How does the price of NFTs increase, and what determines their value over time? A descriptive guide to the Non-Fungible Token market.
The price of NFTs over time: between the mint and resale price
The Non-Fungible Token market peaked in 2021, when many referred to it as a “bubble,” remaining at $9 billion in total NFT sales at the time of writing.
Staggering figures may raise questions about how such a market works. And indeed, to understand the performance of NFTs, one would need to analyze what their price and value over time are based on.
Among the various market factors that determine the price and value of an NFT are the mint price and the resale price.
First of all, NFTs are tokens minted on Blockchains such as Ethereum, Polygon, and Solana, where the initial creators of NFTs faced different mint fees based on the blockchain they used and also based on the value of the reference cryptocurrency, which is well known to fluctuate over time.
Not only that but once an NFT has been minted and sold for its first time, it can then be resold on a marketplace at a price determined by the seller. The seller’s first price in question is called the minimum price (or floor price).
Most NFT marketplaces list the floor price, so you know the minimum investment to enter that collection.
How the price of NFTs increases: the law of the market.
Just as the law of the market teaches, for NFTs, the increase in price comes from the rise in market demand and the decrease in supply.
In practice, NFTs gain value when buyers can sell their NFTs at a higher price than they paid.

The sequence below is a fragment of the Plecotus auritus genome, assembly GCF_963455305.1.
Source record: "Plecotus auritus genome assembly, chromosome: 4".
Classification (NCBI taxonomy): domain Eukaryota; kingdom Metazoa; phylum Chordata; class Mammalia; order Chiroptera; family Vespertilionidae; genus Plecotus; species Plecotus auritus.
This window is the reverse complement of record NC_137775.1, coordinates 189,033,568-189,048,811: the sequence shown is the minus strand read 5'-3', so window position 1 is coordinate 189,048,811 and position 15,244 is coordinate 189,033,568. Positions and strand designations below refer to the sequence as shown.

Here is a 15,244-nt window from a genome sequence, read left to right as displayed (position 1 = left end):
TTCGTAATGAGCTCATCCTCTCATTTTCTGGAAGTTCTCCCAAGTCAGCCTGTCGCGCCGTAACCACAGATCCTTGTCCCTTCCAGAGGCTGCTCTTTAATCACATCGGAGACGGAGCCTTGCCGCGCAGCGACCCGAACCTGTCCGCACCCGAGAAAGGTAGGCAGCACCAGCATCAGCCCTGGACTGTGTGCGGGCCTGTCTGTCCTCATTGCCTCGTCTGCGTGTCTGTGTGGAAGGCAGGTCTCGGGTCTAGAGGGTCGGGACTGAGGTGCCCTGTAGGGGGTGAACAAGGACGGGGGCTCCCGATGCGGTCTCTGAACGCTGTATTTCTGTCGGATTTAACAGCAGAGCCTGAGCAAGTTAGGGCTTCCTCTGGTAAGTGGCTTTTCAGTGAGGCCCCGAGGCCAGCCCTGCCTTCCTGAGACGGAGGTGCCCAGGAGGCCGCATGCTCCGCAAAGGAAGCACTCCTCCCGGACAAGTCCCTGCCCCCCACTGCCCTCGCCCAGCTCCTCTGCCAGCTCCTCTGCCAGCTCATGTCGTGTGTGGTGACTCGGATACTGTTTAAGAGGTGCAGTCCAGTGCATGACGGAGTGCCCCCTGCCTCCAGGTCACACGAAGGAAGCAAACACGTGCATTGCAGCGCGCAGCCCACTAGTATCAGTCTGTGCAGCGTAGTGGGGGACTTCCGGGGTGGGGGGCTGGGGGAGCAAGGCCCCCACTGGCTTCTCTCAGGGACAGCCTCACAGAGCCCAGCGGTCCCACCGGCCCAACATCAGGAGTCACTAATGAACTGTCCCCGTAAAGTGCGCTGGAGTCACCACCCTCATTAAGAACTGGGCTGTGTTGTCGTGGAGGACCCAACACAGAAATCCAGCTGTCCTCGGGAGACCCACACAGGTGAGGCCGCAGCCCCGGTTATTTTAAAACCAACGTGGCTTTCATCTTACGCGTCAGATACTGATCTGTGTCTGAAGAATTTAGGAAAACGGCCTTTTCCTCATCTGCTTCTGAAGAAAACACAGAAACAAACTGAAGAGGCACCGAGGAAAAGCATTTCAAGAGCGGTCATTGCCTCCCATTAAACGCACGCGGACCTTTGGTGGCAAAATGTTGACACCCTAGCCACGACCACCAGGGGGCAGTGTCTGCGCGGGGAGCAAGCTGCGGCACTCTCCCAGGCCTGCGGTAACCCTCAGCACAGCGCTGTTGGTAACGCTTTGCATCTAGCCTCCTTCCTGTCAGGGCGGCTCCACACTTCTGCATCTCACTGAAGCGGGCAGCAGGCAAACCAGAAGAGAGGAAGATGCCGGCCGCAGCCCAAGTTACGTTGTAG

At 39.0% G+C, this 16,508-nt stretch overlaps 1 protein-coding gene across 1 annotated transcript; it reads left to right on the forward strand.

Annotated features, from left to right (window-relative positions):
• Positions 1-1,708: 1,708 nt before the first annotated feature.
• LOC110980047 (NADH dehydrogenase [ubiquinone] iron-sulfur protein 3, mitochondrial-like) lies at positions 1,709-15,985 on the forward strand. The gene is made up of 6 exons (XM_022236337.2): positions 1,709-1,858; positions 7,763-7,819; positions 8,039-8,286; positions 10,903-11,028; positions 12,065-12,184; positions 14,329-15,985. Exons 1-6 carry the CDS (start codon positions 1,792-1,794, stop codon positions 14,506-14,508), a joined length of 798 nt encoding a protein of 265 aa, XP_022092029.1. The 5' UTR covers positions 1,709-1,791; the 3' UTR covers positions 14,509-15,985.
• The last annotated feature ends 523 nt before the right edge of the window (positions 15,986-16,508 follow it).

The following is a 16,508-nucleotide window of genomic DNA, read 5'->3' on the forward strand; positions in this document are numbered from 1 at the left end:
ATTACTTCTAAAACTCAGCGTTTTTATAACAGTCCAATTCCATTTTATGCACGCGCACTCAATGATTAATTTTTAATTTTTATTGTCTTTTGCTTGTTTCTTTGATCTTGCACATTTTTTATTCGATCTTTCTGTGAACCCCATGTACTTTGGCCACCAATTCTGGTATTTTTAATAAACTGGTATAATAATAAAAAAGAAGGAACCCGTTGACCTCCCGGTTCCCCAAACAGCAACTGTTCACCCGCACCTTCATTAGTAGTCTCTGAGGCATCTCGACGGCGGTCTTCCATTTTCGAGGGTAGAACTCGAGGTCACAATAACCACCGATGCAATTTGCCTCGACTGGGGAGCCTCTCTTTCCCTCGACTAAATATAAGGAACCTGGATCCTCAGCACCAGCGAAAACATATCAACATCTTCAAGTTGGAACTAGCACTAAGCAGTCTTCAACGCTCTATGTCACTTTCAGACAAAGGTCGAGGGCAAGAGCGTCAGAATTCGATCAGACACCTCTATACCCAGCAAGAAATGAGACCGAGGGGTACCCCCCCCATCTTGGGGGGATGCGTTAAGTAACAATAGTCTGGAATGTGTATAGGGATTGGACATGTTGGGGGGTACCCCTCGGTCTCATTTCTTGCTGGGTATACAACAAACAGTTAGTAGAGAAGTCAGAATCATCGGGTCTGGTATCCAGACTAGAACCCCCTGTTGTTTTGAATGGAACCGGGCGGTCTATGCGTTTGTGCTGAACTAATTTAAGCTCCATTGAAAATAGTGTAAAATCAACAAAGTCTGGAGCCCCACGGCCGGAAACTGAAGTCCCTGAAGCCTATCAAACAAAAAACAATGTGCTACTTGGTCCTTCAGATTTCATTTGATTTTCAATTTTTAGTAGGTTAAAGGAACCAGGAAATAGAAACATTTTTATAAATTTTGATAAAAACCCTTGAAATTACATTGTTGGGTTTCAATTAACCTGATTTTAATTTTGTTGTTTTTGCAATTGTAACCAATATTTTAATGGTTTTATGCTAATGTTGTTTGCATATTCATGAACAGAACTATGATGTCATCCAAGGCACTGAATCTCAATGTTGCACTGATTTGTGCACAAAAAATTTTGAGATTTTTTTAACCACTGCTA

Not only that, just as with cryptocurrencies, a collection of Non-Fungible Tokens increases in value when market demand increases and the overall supply of NFTs available for sale decreases.
To give an example, the famous Bored Ape Yacht Club (BAYC) collection, when they were first mined, they were selling for not even 1 ETH, compared to the current floor price of over 83 ETH on OpenSea.
There is an increase/decrease in the value and price of NFTs precisely because there is a market for them, namely, a buyer willing to pay a higher/lower price for the NFT in question. Put another way: an NFT is worth what a buyer is willing to pay for it.
DappRadar’s NFT market statistics
By following the aggregate statistics on DappRadar, we can obtain other valuable data to understand the price and value of the NFT or NFT collection we are interested in.
First, DappRadar presents a list of Blockchains most commonly used to develop NFTs beyond the three mentioned above, such as WAX, BNB Chain, Flow, Tron, Tezos, Avalanche, Zilliqa, and many others.
Not only that, by selecting filters, you can also find out which are currently the top 3 collections in terms of market cap, trading volume, number of traders, and number of sales:
- Axie Infinity on Ethereum and Ronin;
- CryptoPunks on Ethereum;
- BAYC on Ethereum.
You can do the same thing by filtering the marketplaces and finding that OpenSea, Axie Marketplace, and CryptoPunks are the top 3 NFT marketplaces by exchange volume and number of traders.
The Hype on Non-Fungible Tokens
Another not insignificant indicator is the hype created around a particular NFT, creating additional value based on increased interest that can then justify raising its price.
Some hype can be considered speculation games, while others are based on true one-of-a-kind digital works without going into specifics.
For example, when it was launched, Logan Paul’s collection of NFTs attracted so much interest that it sold $1 million worth of NFTs in 30 minutes and $3.4 million on the first day.
The project was soon accused of copying Adobe’s stock photos and has been the subject of controversy ever since.
Other striking events in this niche market have been sales of digital artwork, such as the record $69 million sale of the NFT mint by artist Beeple.
In this regard, just this week, the global auction house Christie’s, which hosted the record sale, launched its Christie’s 3.0 platform specifically to devote itself entirely to NFT sales.